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Stories, Weekly Interviews, things to see and footnotes.
Stories, Weekly Interviews, things to see and footnotes.
Stories, Weekly Interviews, things to see and footnotes.

April 6, 2021


Returning Home 9 minute read

Ashlee, Jenny and Boo

When our fashion editor Ashlee started planning for the birth of her first baby, mid-pandemic, she knew she wanted her mum to be there with her. Her mum lives in Australia and Ashlee in London, though they are incredibly close and speak every day. In a previous life, this wouldn’t have been an issue, but deep in the middle of a global pandemic and increasingly strict border controls going in and out of Australia meant that her hope of having her mum there for the birth was challenging. After a stressful time waiting for approval from the Australian government to leave the country, and several cancelled and rebooked flights, her mum arrived five days after her daughter Boo was born. But then she couldn’t get home again.

Interview Ashlee Barrett-Bourmier

AAshlee: Hi, mama.

JJenny: Hello, darling.

So I want to talk about the fact that you are struggling to get back home to Australia after being here [in London] for over three months. Because of Covid-19, Australia has essentially closed its international borders and coming and going is extremely difficult. You have recently been dealt a blow with the cancellation of your flight for the second time. So, just tell me your story from the beginning, about why you have come over and how returning has become a nightmare.

At the beginning of last year, 2020, it was a very exciting time because we found out that you and Ed [Ashlee’s husband, Ed Bourmier] were pregnant with your first baby and that you were due in October.  Of course, like most Mums I wanted to be there to support and help you both emotionally and practically once the baby was born. Living in Australia meant me travelling to the U.K. which I have done many times before as I had lived in England for 20 years. Around about that time, the coronavirus situation worldwide was only just starting to become an issue. As time went on, we realised that it was very, very serious and in March, the Australian Government banned all international travel with a number of limited exceptions.  Leaving the country and returning was no longer permitted much to the shock of many, particularly those Australians needing to travel to, or wishing to return from other countries.

Did the Government say at that point when the ban would end?

No there was no end date; the decision would be reviewed as time went on.
It was a huge shock, because in my lifetime... and I am 66; nothing like this had ever happened. I do not think anyone realised the impact it would ultimately have on so many people. It then became apparent that I might struggle to actually be allowed to make the trip to the U.K. and then return later. I desperately wanted to come and be with you, and you obviously wanted me here, because you have no family in the U.K. I just wanted to be here to support you, like any other mum would want.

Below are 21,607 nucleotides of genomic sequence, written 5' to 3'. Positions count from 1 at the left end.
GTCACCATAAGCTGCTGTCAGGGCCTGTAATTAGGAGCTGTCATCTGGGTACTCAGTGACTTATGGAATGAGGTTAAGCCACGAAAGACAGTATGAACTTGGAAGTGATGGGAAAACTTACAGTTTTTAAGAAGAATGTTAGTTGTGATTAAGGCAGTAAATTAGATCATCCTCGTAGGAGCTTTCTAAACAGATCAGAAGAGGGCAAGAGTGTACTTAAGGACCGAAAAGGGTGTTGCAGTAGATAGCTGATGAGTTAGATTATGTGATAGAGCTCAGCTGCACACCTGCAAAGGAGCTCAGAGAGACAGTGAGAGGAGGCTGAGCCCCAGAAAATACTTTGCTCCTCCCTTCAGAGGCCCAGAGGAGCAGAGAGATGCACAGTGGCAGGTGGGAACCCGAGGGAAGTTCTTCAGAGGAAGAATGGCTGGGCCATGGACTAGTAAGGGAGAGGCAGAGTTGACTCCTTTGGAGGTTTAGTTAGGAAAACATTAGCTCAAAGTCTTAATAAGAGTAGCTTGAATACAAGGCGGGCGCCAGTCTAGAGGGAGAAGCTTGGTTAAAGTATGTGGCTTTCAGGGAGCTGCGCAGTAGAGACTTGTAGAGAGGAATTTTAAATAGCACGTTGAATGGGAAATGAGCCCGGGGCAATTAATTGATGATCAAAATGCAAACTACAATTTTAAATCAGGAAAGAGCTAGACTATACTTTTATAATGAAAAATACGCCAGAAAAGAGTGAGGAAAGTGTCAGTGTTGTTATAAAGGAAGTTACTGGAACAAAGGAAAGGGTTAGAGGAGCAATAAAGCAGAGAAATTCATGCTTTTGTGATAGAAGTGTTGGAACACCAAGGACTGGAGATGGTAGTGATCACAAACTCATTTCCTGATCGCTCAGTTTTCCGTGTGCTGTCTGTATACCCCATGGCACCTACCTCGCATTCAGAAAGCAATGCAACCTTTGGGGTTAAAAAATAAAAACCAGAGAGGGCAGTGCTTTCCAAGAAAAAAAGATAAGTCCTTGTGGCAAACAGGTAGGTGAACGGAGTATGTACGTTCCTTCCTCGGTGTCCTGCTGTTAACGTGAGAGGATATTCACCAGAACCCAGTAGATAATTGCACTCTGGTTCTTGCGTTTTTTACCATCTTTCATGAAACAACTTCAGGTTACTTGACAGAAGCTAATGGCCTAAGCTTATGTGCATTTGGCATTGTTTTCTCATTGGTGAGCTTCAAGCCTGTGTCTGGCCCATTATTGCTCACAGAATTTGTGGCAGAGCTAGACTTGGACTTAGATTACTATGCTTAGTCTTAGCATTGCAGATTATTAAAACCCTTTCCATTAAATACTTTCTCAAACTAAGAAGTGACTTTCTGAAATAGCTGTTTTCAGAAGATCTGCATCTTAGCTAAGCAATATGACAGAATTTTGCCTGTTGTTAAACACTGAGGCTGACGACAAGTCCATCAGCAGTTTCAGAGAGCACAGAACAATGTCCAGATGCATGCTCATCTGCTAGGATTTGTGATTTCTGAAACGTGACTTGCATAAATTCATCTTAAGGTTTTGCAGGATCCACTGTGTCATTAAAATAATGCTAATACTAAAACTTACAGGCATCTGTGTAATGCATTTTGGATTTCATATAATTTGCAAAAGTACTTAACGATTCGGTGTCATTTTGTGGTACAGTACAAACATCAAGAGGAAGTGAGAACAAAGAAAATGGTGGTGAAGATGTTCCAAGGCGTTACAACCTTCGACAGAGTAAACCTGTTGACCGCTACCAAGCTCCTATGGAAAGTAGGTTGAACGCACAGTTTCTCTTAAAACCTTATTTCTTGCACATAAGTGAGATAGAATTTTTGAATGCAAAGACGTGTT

So, what happened?

The only way for an Australian citizen to leave the country was to obtain a government exemption. One of the permitted reasons for travel out of the country was on compassionate leave and after a lengthy application with supporting documentation to support my case I was fortunately granted authorisation to travel. I was very lucky, as three out of four applications are rejected! What I did not really consider, or appreciate at the time, was that it was going to be more difficult to get back into the country. Once Australia closed its borders, only Australian citizens would be permitted to return. Those returning citizens are then subject to mandatory quarantine for 14 days in hotels organised by each State. Initially the Government paid for the quarantine but very quickly this was changed and returning citizens are now billed up to $3000 each. The quarantine regime is one of the strictest in the world and there are almost no exemptions. Returnees are housed in hotels with varying standards and most rooms have no opening windows so for 14 days there is no access to fresh air.  Exercising outside the room is virtually non-existent and families of up to four spend the entire time in one room without any contact during that time.  Food is delivered to the door as well as linen and cleaning items. Tests are carried out regularly during the stay. It is quite brutal for many. However, I understood this was a requirement and so was aware of the consequences. 

I was always confident you would get the exemption Mum. So you decided you would come regardless and you were prepared to go through quarantine.

Of course. I knew how important it was to you to have me with you at such a joyful time. Anyhow, after getting the exemption I immediately booked a flight with Emirates, one of the only airlines still flying in and out of Australia. Qantas, the Australian national airline completely suspended all international flights almost immediately.  Available flights were very limited, and I was very appreciative that I was able to secure an economy seat for travel in October, returning the day after Christmas. I thought the timing was great as I could spend Christmas with you and the new baby and when I returned, I would be able to cope with the quarantine regime. Initially, the Government had not restricted the numbers of returning Australian passengers but in July there was an issue with lack of protocols in one of the State’s quarantine hotels and the Government introduced a cap on the numbers of citizens returning and since that time it has been an absolute nightmare for tens of thousands of Australians trying to return to their home country. Only 4000 Australians per week were to be allowed into Australia instead of 2 million, as the Government argued that the capacity for quarantine was overwhelming. To date there are almost 40,000 Australians registered as wanting to return home and are unable to do so. To my knowledge Australia is one of the only Western Democracies who has restricted its citizens from freely returning to their home country. That meant that the few airlines still flying to and from Australia were then severely restricted in passenger numbers with planes only bringing about 30 passengers per flight. Not a very viable commercial position to be in. This meant the beginning of many cancellations and suspension of services and produced an enormous back log of flights. I was cancelled off my flight after Christmas and was not able to get another flight until the end of February. I then realised that if I booked a more expensive fare, I might be less likely to be cancelled in the future. I then made the decision to book an expensive Business class ticket in the hope that I could secure an earlier date and that the booking would be more certain.